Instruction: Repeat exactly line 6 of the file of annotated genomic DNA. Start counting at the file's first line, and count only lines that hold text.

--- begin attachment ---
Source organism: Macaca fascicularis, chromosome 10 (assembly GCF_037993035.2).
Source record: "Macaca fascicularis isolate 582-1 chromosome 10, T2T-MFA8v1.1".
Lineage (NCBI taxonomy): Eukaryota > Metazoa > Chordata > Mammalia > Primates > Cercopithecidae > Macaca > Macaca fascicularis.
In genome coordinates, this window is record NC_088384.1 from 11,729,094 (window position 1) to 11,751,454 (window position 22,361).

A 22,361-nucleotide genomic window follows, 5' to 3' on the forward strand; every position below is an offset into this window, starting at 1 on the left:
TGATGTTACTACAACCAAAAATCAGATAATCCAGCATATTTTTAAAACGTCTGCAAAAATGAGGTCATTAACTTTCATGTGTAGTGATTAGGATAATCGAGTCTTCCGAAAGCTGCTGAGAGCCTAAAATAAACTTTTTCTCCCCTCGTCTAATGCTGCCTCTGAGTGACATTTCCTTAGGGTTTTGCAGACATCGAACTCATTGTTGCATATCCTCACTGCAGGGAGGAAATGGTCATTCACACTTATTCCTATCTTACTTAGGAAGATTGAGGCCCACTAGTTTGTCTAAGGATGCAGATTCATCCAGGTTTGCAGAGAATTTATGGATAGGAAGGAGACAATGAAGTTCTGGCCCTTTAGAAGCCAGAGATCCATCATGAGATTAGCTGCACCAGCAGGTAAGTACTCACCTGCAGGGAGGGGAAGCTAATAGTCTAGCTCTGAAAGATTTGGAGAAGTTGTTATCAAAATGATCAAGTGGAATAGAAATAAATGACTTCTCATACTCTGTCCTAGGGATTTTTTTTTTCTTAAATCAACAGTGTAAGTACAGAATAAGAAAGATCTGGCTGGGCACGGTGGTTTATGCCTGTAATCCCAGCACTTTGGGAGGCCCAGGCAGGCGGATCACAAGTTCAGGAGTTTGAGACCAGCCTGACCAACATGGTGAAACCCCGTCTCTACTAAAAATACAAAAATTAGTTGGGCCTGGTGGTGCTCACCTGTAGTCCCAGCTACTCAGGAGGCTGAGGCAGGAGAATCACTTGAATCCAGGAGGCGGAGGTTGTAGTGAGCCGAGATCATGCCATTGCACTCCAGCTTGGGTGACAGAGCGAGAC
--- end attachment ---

TGATGTTACTACAACCAAAAATCAGATAATCCAGCATATTTTTAAAACGTCTGCAAAAATGAGGTCATTAACTTTCATGTGTAGTGATTAGGATAATCGAGTCTTCCGAAAGCTGCTGAGAGCCTAAAATAAACTTTTTCTCCCCTCGTCTAATGCTGCCTCTGAGTGACATTTCCTTAGGGTTTTGCAGACATCGAACTCATTGTTGCATATCCTCACTGCAGGGAGGAAATGGTCATTCACACTTATTCCTATCTTACTTAGGAAGATTGAGGCCCACTAGTTTGTCTAAGGATGCAGATTCATCCAGGTTTGCAGAGAATTTATGGATAGGAAGGAGACAATGAAGTTCTGGCCCTTTAGAAGCCAGAGATCCATCATGAGATTAGCTGCACCAGCAGGTAAGTACTCACCTGCAGGGAGGGGAAGCTAATAGTCTAGCTCTGAAAGATTTGGAGAAGTTGTTATCAAAATGATCAAGTGGAATAGAAATAAATGACTTCTCATACTCTGTCCTAGGGATTTTTTTTTTCTTAAATCAACAGTGTAAGTACAGAATAAGAAAGATCTGGCTGGGCACGGTGGTTTATGCCTGTAATCCCAGCACTTTGGGAGGCCCAGGCAGGCGGATCACAAGTTCAGGAGTTTGAGACCAGCCTGACCAACATGGTGAAACCCCGTCTCTACTAAAAATACAAAAATTAGTTGGGCCTGGTGGTGCTCACCTGTAGTCCCAGCTACTCAGGAGGCTGAGGCAGGAGAATCACTTGAATCCAGGAGGCGGAGGTTGTAGTGAGCCGAGATCATGCCATTGCACTCCAGCTTGGGTGACAGAGCGAGAC